Manatee Protection Zones established for spring
Manatee and calf swimming together in Crystal River, FL.
Manatees in Florida face threats including habitat loss, boat strikes and cold stress, and their populations have declined significantly over the years. But conservation efforts and protective measures have helped to stabilize their numbers.
Boaters must be especially careful in spring to avoid manatees as they leave warm winter water and travel throughout the state. The Florida Fish and Wildlife Conservation Commission has manatee protection zones marked for boaters.
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From April 1 to Nov. 15, boaters must slow down in certain areas to prevent manatees from being injured or killed by motorboats or personal watercraft, the agency says. Maps of the protection zones can be found on the agency’s website.
Manatee locations in Florida include the warm springs of Crystal River, the rivers of the Everglades, and the shallow waters of the Gulf of Mexico and Atlantic Ocean. Many areas offer manatee viewing tours and educational programs to observe these gentle creatures in their natural habitat.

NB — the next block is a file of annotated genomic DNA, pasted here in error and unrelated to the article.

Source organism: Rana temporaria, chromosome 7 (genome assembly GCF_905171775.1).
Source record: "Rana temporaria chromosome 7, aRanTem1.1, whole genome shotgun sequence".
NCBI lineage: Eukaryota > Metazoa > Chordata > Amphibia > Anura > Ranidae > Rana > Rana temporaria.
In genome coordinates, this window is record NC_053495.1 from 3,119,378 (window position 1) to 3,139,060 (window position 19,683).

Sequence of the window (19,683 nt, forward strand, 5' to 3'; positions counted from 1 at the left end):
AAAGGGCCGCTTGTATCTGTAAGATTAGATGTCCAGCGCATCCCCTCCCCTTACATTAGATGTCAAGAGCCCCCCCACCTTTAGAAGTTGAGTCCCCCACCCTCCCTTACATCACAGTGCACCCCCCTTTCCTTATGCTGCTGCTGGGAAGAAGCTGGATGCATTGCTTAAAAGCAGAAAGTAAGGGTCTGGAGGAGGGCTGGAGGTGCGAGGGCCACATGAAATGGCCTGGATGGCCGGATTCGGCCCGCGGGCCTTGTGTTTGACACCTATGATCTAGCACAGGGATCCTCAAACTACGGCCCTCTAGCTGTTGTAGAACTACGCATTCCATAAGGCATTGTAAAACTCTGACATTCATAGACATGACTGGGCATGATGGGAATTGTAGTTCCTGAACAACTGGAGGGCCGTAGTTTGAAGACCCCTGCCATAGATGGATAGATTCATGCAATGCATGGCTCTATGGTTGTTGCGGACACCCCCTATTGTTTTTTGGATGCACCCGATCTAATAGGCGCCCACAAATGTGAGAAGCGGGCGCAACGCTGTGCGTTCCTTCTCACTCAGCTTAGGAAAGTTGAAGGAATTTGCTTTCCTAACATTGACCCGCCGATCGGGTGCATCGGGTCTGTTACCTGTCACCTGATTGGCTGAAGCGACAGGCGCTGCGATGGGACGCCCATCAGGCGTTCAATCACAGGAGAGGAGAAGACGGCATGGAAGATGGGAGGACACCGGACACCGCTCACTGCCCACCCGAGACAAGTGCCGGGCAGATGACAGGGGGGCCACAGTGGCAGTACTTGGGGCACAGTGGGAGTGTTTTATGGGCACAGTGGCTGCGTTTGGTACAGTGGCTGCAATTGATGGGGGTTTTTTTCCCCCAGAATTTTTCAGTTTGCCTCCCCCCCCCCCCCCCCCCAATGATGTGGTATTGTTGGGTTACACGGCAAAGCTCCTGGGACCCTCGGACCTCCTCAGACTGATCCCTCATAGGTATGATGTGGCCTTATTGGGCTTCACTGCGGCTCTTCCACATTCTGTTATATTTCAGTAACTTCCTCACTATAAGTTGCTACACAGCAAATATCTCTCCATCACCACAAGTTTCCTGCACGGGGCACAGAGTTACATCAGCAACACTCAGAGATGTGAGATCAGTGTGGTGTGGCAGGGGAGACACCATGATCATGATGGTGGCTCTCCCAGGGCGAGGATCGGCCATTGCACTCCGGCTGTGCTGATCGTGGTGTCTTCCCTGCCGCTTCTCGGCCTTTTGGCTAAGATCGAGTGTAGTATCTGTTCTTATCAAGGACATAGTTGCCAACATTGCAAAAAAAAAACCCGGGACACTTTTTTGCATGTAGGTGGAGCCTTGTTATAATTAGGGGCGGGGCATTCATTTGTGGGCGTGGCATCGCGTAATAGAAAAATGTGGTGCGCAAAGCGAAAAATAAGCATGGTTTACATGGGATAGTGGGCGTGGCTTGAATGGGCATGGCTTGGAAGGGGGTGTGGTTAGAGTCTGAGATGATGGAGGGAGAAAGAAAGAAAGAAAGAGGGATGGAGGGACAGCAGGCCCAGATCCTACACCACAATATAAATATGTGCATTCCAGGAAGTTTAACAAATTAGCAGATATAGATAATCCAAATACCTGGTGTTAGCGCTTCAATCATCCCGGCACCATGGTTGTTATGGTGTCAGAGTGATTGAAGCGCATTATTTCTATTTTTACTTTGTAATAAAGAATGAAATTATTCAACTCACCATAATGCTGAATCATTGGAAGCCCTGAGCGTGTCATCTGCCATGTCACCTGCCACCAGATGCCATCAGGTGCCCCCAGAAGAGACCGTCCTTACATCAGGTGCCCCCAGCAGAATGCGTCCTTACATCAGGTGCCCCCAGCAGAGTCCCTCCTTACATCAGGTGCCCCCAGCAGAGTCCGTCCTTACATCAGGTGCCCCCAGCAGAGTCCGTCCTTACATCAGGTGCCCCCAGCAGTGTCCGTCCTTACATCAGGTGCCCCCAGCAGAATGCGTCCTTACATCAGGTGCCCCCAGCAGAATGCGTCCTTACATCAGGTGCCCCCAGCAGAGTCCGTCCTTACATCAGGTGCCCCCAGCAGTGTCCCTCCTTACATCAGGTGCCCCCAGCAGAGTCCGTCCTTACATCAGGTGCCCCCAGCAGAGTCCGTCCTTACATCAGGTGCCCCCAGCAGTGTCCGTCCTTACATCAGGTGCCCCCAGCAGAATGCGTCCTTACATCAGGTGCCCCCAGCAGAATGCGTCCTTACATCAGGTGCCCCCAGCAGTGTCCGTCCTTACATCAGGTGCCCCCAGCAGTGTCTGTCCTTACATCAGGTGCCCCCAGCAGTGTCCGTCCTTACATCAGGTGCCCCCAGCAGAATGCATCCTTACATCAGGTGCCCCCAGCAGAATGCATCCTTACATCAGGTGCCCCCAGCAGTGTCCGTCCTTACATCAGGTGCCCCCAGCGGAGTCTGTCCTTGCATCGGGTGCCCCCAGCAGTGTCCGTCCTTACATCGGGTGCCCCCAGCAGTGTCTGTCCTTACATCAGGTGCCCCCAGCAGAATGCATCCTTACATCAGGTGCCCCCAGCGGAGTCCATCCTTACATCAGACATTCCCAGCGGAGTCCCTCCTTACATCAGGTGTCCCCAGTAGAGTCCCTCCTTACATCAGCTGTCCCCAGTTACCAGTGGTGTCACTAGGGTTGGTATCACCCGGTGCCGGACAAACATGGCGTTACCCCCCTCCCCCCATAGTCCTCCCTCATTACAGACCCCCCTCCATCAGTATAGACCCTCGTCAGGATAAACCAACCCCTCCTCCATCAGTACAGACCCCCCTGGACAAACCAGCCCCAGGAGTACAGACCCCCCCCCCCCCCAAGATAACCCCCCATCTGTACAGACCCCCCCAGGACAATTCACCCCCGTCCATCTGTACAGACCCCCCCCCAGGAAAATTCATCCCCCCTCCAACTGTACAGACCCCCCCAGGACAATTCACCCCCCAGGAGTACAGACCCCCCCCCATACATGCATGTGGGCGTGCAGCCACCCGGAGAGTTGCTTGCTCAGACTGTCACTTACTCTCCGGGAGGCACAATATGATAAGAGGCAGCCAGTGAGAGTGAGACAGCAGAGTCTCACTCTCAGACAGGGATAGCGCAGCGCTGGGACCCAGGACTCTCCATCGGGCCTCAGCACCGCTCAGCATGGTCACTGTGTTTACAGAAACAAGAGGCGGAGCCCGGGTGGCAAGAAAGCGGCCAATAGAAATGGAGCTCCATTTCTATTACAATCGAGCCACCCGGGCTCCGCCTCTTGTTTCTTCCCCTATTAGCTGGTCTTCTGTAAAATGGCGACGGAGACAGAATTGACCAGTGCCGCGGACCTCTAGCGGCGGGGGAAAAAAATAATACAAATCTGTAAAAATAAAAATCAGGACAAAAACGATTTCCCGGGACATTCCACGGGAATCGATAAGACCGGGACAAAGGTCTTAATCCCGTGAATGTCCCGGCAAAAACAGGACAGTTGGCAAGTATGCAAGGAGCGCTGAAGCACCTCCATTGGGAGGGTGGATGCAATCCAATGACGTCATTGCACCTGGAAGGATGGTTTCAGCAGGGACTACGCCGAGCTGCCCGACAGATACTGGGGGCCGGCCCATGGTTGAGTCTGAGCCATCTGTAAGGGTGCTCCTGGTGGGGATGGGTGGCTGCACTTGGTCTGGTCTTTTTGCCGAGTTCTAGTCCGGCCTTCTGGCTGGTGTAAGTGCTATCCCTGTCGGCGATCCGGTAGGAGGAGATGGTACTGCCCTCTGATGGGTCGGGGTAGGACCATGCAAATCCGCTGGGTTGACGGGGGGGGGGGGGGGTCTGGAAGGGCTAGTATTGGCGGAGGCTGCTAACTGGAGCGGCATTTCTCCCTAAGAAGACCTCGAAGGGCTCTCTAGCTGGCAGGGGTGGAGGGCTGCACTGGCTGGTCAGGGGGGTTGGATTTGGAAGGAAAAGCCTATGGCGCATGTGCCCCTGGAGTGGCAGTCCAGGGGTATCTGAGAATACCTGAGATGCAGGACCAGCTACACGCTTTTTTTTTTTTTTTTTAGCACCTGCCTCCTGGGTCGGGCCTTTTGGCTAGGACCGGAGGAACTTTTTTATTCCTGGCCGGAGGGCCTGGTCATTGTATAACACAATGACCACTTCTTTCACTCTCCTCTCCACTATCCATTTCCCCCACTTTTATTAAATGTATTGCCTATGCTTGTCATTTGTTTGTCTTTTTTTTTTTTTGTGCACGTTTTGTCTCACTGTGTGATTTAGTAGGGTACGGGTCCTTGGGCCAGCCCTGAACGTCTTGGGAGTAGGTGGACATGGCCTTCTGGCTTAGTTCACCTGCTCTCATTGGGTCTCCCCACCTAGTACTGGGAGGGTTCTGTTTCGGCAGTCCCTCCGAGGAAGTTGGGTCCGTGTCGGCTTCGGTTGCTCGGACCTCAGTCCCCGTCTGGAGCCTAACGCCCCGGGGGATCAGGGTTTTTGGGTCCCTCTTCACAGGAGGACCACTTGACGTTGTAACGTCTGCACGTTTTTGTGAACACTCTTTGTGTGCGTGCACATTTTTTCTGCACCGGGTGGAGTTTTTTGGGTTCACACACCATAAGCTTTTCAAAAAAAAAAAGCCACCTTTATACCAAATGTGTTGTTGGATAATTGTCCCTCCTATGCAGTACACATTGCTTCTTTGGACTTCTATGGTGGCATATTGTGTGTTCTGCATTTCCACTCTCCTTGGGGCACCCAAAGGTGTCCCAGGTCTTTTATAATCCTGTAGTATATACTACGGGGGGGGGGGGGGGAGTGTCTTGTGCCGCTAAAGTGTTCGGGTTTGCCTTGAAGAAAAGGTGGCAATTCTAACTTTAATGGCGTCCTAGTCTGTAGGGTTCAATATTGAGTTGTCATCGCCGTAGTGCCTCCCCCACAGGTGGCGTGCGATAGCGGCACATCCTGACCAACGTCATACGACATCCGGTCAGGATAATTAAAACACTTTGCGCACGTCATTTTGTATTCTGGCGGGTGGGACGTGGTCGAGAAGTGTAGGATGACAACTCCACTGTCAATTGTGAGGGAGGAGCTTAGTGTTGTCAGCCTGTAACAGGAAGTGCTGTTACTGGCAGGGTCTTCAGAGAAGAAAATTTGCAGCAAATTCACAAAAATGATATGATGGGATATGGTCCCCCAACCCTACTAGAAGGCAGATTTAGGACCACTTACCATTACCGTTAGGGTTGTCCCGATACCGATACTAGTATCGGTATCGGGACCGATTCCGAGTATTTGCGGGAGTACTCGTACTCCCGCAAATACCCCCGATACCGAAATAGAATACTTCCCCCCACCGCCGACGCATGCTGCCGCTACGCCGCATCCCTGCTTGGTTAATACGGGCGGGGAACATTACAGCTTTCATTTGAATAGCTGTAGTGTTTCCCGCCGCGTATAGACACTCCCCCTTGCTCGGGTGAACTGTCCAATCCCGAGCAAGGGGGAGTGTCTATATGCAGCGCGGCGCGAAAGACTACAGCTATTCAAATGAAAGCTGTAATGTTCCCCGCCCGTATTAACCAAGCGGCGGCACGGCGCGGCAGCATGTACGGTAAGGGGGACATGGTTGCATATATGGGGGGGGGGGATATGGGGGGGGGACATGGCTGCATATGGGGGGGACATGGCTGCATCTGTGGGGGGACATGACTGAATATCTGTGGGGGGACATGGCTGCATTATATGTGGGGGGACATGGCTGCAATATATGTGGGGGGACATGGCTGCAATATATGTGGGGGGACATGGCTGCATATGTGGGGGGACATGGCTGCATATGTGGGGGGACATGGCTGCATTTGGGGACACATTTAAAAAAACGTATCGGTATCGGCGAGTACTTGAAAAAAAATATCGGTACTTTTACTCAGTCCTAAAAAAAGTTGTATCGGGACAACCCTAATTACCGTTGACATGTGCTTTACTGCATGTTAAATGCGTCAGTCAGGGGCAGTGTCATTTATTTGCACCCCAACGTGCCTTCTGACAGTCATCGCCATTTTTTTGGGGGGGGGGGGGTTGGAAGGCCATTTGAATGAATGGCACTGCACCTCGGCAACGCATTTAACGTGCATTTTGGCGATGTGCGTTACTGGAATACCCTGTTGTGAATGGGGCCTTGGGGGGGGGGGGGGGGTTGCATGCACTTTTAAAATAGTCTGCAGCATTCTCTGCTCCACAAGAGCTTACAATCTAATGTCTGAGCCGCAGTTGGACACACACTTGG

Ways that humans can protect manatees and contribute to their conservation include the following:
• Follow responsible boating practices to avoid collisions with manatees, such as staying in designated boating channels, observing no-wake zones and reducing speed in areas known to be frequented by manatees.
• Support conservation of crucial seagrass beds and other shallow water habitats by reducing pollution and waste and taking other steps against climate change and by supporting organizations that protect marine habitats.
• Report sightings and injuries to the appropriate authorities, such as the Florida Fish and Wildlife Conservation Commission’s Wildlife Alert Hotline, 888-404-3922.
• Avoid feeding or interacting with manatees to prevent disrupting their natural behavior. Observe manatees from a safe distance.
• Educate others about the importance of manatees and their conservation needs.